women are afraid that a photo of them will be reproduced in quantity and eventually burned, thrown away or even used as toilet paper. This is a major reason that many local people will refuse photographs, and it is a valid fear that should be respected.

Dress & Behavior

These are important considerations for the trekker, and points to observe include the following:
• Nudity is completely unacceptable and brief shorts on either men or women are not appreci­ated. Men should always wear a shirt.
• Public displays of affection are frowned upon.
• Don’t pass out balloons, candy and money to village children as it encourages them to beg. Trekkers square measure liable for the continual cries of youngsters for mithai (candy), fractional monetary unit (money) and ‘boom boom’ (balloon). well-meaning trekkers thought they were doing a service by passing out pens to be used in class, therefore clever youngsters currently elicit pens.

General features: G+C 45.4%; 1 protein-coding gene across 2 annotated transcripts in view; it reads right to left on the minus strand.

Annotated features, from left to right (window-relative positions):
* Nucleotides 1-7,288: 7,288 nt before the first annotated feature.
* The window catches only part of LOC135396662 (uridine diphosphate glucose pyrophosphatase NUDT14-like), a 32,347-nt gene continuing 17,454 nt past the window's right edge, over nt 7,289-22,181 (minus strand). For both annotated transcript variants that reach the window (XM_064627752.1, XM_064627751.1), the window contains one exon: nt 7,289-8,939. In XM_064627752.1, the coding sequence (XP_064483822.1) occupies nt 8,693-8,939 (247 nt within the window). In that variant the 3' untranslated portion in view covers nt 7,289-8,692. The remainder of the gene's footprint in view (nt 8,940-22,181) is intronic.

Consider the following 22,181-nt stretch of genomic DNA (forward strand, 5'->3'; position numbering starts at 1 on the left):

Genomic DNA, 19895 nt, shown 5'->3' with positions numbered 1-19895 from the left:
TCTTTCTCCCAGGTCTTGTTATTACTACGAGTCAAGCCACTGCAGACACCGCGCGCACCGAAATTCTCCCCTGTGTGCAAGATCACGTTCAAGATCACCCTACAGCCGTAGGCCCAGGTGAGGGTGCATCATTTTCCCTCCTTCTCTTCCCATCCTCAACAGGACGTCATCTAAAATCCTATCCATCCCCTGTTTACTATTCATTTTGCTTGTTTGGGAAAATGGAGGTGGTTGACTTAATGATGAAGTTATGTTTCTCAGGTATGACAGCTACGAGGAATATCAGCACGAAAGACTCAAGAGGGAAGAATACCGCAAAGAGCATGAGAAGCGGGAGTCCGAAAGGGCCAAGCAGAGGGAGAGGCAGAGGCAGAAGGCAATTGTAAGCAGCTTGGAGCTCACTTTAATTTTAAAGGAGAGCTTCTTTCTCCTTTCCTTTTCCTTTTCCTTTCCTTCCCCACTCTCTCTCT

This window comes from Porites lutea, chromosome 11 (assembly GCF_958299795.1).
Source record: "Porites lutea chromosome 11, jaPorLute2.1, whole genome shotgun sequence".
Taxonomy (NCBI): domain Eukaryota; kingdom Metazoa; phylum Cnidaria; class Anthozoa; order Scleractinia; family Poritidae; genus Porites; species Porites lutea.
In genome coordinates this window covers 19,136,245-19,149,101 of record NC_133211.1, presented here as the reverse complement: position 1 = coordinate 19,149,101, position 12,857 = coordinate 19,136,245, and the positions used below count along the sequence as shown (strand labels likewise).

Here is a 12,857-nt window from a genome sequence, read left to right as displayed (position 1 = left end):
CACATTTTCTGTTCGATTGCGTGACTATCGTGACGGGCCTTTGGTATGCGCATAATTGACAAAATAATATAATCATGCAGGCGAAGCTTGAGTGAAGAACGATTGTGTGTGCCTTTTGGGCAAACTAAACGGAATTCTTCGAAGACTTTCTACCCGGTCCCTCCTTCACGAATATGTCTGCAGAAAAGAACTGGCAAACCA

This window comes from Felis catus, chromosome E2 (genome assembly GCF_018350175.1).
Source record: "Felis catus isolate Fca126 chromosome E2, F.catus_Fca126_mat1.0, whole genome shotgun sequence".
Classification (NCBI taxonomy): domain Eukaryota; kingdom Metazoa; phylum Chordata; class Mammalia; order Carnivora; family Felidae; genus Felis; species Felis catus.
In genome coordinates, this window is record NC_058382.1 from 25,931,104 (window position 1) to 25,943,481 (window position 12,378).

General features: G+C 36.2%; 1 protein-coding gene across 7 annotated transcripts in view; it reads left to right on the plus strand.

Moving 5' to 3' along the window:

• Don’t tempt individuals into theft by going cameras, watches and different valuable things around a edifice or trekking camp. Keep all of your personal belongings in your bedchamber orient. This additionally implies that you ought to not leave laundry hanging outside in the dark.

Food & Etiquette

Most Nepalis eat with their hands. They use only their right hand for eating and will expect you to do the same. If you eat together with your hand, manners dictate that you simply wash it before and when eating. A jug of water is often obtainable in restaurants for this purpose. In tiny tea retailers you’ll not be offered a spoon, however one is commonly obtainable if you rise. Don’t touch food or eating utensils that local people will use. Any food that a (non-Hindu)